Multidrug Resistance (MDR)

During the last 3 decades, it has been observed that there is a dramatic increase in microbial infections. For the treatment of these infections, various antimicrobial drugs have been used irrationally which resulted in the development of resistance among several strains of microorganisms (fungi, bacteria, parasites, and viruses).

Multidrug resistance is the insensitivity of microorganisms against the antimicrobial agents. These microorganisms were sensitive to these antimicrobial agents earlier. Administration of antimicrobial agents has no effect on these microorganisms that result in ineffective treatment and widespread of such infections. Multidrug resistance is a natural phenomenon. This phenomenon is more common in immunocompromised patients such as diabetic patients, severe burn bodies, HIV infection.

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According to the WHO report, there are increased rates of insensitivity in bacteria such as Klebsiella pneumoniae against the carbapenems and cephalosporin, Escherichia coli against fluoroquinolones and cephalosporin, Mycobacterium tuberculosis against fluoroquinolone, isoniazid, and rifampicin, etc.

Similarly, resistance has been developed in some antifungal drugs that are used to treat various fungal infections such as azole derivatives (fluconazole, voriconazole, ketoconazole, and itraconazole), macrolides, and flucytosine against the Scopulariopsis spp., Aspergillus spp., and Trichosporon beigelii, etc.


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Antimicrobial resistance causes several complications, high medical costs and high rates of mortality. Due to the decrease in the efficacy of certain drugs, it causes prolong the duration of infection with high medical treatment costs. It also has become difficult to control the widespread of microorganisms’ infections. Due to resistance against commercially available drugs, patients have to go for other expensive medical therapies.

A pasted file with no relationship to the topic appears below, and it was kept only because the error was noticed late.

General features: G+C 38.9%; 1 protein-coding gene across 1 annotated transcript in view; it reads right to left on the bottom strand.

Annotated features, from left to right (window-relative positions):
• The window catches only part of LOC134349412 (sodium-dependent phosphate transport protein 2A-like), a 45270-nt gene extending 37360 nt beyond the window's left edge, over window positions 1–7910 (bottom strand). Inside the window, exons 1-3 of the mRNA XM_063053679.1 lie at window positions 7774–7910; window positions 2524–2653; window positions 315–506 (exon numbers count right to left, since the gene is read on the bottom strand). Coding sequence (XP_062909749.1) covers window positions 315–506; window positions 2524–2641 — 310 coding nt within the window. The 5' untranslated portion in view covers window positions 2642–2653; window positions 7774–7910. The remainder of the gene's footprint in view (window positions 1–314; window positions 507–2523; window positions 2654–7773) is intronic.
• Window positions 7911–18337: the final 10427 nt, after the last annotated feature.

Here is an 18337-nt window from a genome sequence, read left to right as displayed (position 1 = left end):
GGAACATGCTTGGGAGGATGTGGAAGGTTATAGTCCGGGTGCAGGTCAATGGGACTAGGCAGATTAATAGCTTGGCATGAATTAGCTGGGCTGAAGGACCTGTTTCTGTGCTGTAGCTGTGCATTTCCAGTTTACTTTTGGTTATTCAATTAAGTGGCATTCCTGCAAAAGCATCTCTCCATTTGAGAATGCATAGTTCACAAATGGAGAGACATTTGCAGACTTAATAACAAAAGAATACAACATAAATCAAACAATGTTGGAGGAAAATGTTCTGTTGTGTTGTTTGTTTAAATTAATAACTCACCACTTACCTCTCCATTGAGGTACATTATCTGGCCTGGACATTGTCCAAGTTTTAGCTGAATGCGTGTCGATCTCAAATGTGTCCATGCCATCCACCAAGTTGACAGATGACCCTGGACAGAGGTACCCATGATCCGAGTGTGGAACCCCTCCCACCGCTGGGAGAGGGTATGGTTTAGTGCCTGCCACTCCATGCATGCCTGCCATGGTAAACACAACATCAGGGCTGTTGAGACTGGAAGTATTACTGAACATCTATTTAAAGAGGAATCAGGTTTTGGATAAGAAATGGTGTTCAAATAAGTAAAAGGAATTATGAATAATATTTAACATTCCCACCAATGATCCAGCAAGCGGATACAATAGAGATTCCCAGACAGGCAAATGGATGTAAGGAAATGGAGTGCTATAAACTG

Due to the rapid increase in MDR, it has become indispensable to develop new antimicrobial drugs and other alternative medical treatments. It is also necessary to conduct awareness programs to educate people about the rational use of antibiotics. Multidrug resistance is not avoidable, causing serious threats to worldwide public health and the economy of underdeveloped countries.




  1. Singh, “Antimicrobial resistance,” in Microbial Pathogens and Strategies for Combating Them: Science, Technology and Education, vol. 1, pp. 291–296, Formatex Research Center, 2013.
  2. Nikaido, “Multidrug resistance in bacteria,” Annual Review of Biochemistry, vol. 78, pp. 119–146, 2009.
  3. Loeffler and D. A. Stevens, “Antifungal drug resistance,” Clinical Infectious Diseases, vol. 36, no. 1, pp. S31–S41, 2003.
  4. Strasfeld and S. Chou, “Antiviral drug resistance: mechanisms and clinical implications,” Infectious Disease Clinics of North America, vol. 24, no. 2, pp. 413–437, 2010.